According to the city’s sanitation agency, around 6,500 tons of garbage are produced by Jakarta’s 10 million inhabitants every day. While some is taken to the final dump site in Bantar Gebang, Bekasi, to be processed, a lot of it escapes to the rivers, inundating waterways.
When Gina Provo Kluit-Gonesh caught sight of this literal urban decay when she moved to Jakarta with her family in 2011 she decided to do something about it.
Originally from the Netherlands, Kluit-Gonesh, her husband and two children have worked in several countries around the world as her husband is a Dutch diplomat.
“[I was] roaming around the streets and Ciliwung [river], as well, when I saw all the garbage,” she said. “I thought I really had to do something about it.”
She then visited villages in Muara Angke and Muara Baru, North Jakarta, and discovered more shocking facts.
When the fishermen go out at night, they carry about 30-40 fishing lamps, which contain mercury, in their boats. When the lamps die after three or four months, the fishermen simply throw them into the sea.
Seeing all this waste inspired her to create new commodities from the used lamps.
Kluit-Gonesh wanted to involve the people of Jakarta in processing garbage and improve their livelihood at the same time. As a mother of two, Jakarta’s street kids are on the top of her mind.
“They actually have a lot of potential,” she said. “All they need is an opportunity [to learn] and to do something with their lives.”
A friend then introduced her to the Kampus Diakonia Modern foundation, a non-profit organization that focuses on rescuing and rehabilitating street kids in Jakarta and its surrounding areas.
Today KDM houses and supports 63 former street kids, between two and 19 years of age, in their facilities in Pondok Gede, Bekasi.
They also offer educational and entrepreneurship programs, like cooking, handicrafts and metalwork, preparing children over 16 years of age to be able to take care of themselves in the future.
When Kluit-Gonesh approached KDM with the idea of creating new products out of trash, the organization was enthusiastic.
“Kluit-Gonesh gave us an interesting proposal that would be good for both the kids and the environment,” KDM program manager Sotarduga Sinaga said.
In mid-2012, Kluit-Gonesh and KDM set up a social enterprise, Ffrash, (an acronym of fresh and trash), which was integrated into KDM’s entrepreneurship programs.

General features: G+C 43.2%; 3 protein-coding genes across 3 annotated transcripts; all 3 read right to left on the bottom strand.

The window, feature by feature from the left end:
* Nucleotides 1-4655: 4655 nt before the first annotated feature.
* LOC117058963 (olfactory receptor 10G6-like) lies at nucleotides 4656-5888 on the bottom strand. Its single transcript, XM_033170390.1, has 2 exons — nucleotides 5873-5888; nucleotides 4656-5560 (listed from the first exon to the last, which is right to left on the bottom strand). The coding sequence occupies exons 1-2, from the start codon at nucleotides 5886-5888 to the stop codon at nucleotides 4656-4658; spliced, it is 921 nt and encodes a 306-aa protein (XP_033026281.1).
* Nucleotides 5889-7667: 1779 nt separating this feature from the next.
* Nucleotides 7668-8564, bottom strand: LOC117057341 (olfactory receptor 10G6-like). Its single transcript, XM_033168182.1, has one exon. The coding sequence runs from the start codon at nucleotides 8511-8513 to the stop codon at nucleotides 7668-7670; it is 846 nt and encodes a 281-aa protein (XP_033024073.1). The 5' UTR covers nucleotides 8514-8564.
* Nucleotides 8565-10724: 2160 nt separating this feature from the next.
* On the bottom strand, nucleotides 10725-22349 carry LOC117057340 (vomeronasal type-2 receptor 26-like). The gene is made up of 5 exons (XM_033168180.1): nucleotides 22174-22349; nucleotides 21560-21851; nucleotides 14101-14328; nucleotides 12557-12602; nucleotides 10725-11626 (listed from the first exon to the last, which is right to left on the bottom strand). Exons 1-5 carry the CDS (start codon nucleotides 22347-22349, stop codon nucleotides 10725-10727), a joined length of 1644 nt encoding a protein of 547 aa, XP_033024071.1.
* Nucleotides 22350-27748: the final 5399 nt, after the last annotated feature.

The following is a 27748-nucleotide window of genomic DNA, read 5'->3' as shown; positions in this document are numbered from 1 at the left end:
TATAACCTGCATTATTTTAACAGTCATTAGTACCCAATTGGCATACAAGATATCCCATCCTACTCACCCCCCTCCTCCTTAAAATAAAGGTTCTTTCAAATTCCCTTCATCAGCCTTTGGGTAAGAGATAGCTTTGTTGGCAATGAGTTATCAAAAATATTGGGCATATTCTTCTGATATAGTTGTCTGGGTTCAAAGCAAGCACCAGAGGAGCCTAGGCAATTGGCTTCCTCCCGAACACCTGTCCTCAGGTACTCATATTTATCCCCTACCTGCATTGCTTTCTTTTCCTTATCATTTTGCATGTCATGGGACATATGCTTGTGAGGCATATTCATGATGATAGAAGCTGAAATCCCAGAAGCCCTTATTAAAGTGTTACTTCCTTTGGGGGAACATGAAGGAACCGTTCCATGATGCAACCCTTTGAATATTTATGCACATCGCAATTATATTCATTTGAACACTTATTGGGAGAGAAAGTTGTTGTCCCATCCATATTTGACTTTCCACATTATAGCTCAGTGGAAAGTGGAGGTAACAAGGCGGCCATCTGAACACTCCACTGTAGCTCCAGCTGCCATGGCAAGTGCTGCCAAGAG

“Ffrash is when trash becomes fresh products,” Kluit-Gonesh explained.
Kids are taught to make decorative and furniture items from trash for the home, such as clocks, stools and vases.
Among the first customers for the vases, made of discarded wine bottles and lamps, was the InterContinental Jakarta MidPlaza who put the beautiful vases in their new restaurant “Rasa.”
KDM buys discarded plastic bottle-caps and wine bottles from the final dump site in Bantar Gebang and fishermen’s lamps from Muara Baru and Muara Angke.
“We asked the fishermen to bring [their dead lamps] to shore,” Kluit-Gonesh said. “And we pay them a bit of money for each lamp that they bring.”
The children are taught how to carefully open the lamps and take out the mercury fillings from inside. A company specializing in hazardous materials then comes to collect the mercury fillings.
“So, we don’t do anything hazardous in the workshop,” Kluit-Gonesh explained.
The products are priced between Rp 150,000 and Rp 550,000 ($14 and $51) with all proceeds from the sales allocated back into the program.
“Fifty percent of it, we save for them [street kids participating in the program],” Kluit-Gonesh said. “They’re going to need it when they’re about to start as entrepreneurs in a year or two.
“The other 50 percent goes into social projects, especially around the Bantar Gebang area. Because that’s the area where you see a lot of children just walking on the trash dumps. That’s the area that we really want to focus on.”
Ffrash products are also going international this year. The products will be introduced in the Dutch Design Week in Eindhoven this October.
When Amir, one of seven children in the project, heard his products would be introduced in the Netherlands, his eyes filled with tears. “I’m so happy and proud,” he said, with a shaky voice. “No words can really describe how I feel.”
“I believe if I really learn and work hard, I can become [a product designer],” Amir said. “And then, I want to help other kids are in the same position I was.”